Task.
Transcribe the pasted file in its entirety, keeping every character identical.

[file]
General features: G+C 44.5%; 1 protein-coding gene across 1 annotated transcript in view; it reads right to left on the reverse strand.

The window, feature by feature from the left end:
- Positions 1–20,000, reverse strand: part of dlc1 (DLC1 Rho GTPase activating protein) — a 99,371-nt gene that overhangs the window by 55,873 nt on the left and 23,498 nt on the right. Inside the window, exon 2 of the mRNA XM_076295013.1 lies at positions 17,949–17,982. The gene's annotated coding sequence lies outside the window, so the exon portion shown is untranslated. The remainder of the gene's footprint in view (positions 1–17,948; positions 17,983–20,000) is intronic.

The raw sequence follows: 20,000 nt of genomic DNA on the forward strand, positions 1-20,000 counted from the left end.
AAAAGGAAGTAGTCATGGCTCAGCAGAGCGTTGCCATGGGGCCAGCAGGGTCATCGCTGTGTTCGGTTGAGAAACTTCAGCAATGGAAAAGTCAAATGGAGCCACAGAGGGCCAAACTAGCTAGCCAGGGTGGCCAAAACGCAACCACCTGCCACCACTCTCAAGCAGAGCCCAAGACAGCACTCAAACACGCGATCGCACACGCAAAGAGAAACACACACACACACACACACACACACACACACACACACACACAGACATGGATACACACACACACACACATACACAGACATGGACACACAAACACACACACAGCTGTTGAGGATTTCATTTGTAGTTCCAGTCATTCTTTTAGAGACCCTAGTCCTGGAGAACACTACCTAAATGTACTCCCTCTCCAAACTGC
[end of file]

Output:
General features: G+C 44.5%; 1 protein-coding gene across 1 annotated transcript in view; it reads right to left on the reverse strand.

The window, feature by feature from the left end:
- Positions 1–20,000, reverse strand: part of dlc1 (DLC1 Rho GTPase activating protein) — a 99,371-nt gene that overhangs the window by 55,873 nt on the left and 23,498 nt on the right. Inside the window, exon 2 of the mRNA XM_076295013.1 lies at positions 17,949–17,982. The gene's annotated coding sequence lies outside the window, so the exon portion shown is untranslated. The remainder of the gene's footprint in view (positions 1–17,948; positions 17,983–20,000) is intronic.

The raw sequence follows: 20,000 nt of genomic DNA on the forward strand, positions 1-20,000 counted from the left end.
AAAAGGAAGTAGTCATGGCTCAGCAGAGCGTTGCCATGGGGCCAGCAGGGTCATCGCTGTGTTCGGTTGAGAAACTTCAGCAATGGAAAAGTCAAATGGAGCCACAGAGGGCCAAACTAGCTAGCCAGGGTGGCCAAAACGCAACCACCTGCCACCACTCTCAAGCAGAGCCCAAGACAGCACTCAAACACGCGATCGCACACGCAAAGAGAAACACACACACACACACACACACACACACACACACACACACACAGACATGGATACACACACACACACACATACACAGACATGGACACACAAACACACACACAGCTGTTGAGGATTTCATTTGTAGTTCCAGTCATTCTTTTAGAGACCCTAGTCCTGGAGAACACTACCTAAATGTACTCCCTCTCCAAACTGC